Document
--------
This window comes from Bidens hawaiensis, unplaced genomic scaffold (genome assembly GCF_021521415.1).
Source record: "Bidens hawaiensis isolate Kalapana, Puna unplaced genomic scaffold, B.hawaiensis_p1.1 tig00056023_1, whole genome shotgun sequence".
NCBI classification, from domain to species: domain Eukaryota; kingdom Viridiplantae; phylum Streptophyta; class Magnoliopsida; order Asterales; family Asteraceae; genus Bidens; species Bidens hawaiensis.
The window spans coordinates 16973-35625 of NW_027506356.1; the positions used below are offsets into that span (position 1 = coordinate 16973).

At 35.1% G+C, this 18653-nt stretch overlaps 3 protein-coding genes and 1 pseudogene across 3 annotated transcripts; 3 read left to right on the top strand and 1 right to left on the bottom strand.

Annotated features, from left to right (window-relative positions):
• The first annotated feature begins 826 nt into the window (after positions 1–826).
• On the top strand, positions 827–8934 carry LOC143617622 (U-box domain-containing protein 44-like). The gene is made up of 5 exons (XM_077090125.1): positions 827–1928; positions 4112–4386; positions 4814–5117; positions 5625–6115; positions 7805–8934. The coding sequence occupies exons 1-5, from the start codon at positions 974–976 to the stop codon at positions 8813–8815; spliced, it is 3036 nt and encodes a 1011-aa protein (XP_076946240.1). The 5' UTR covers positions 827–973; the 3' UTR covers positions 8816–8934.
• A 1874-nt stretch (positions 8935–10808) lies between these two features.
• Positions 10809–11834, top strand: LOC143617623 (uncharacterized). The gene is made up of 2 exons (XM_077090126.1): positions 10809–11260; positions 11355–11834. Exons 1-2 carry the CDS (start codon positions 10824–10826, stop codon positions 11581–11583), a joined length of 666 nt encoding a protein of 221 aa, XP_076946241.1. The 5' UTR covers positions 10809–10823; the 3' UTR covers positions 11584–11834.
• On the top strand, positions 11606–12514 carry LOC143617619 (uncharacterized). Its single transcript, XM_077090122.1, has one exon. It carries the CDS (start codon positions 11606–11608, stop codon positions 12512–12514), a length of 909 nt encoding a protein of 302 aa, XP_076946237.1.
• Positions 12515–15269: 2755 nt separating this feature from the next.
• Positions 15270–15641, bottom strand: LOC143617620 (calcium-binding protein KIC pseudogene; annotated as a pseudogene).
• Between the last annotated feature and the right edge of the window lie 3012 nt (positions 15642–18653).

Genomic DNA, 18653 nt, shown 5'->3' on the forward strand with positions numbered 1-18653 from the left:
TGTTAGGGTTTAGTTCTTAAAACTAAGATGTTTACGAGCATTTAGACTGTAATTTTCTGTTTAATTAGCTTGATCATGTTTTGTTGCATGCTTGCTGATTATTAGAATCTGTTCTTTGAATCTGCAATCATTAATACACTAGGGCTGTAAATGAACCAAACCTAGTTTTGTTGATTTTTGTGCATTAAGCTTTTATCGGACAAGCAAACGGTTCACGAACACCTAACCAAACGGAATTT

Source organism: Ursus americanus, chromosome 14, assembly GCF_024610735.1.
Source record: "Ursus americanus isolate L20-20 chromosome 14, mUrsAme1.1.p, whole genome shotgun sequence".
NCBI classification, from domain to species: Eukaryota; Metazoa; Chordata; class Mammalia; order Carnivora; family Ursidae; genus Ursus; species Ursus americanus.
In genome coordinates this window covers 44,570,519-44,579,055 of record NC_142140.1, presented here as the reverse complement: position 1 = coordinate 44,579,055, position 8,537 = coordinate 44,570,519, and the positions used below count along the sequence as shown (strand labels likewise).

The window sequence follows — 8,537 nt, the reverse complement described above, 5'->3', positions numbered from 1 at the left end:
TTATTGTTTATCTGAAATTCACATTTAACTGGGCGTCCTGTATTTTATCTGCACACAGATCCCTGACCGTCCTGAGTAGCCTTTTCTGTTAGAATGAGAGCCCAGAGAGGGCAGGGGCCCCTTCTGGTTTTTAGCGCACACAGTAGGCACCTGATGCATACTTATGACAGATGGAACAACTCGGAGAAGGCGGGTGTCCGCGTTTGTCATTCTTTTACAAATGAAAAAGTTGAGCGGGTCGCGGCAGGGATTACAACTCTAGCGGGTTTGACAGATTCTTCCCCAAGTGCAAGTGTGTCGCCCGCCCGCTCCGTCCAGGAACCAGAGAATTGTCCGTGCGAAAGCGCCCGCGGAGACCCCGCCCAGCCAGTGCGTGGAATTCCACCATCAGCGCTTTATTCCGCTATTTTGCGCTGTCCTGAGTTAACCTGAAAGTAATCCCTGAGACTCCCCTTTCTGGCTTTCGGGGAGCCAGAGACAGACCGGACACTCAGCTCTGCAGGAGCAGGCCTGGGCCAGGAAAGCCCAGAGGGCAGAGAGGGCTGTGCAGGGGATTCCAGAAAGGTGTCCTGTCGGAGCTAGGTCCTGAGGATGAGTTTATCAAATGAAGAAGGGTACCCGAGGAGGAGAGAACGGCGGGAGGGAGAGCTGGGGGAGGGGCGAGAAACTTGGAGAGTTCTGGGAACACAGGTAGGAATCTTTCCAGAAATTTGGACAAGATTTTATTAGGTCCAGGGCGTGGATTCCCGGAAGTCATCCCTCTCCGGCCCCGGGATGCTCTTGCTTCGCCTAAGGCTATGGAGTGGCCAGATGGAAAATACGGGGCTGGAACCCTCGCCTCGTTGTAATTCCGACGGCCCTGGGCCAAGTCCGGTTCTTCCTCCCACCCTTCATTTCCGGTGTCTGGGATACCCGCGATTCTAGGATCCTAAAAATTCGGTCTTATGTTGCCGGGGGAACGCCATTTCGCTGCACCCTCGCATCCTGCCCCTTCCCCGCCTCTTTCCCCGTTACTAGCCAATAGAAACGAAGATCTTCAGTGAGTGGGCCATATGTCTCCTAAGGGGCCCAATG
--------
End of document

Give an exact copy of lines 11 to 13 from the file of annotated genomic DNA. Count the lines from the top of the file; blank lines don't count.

• On the top strand, positions 11606–12514 carry LOC143617619 (uncharacterized). Its single transcript, XM_077090122.1, has one exon. It carries the CDS (start codon positions 11606–11608, stop codon positions 12512–12514), a length of 909 nt encoding a protein of 302 aa, XP_076946237.1.
• Positions 12515–15269: 2755 nt separating this feature from the next.
• Positions 15270–15641, bottom strand: LOC143617620 (calcium-binding protein KIC pseudogene; annotated as a pseudogene).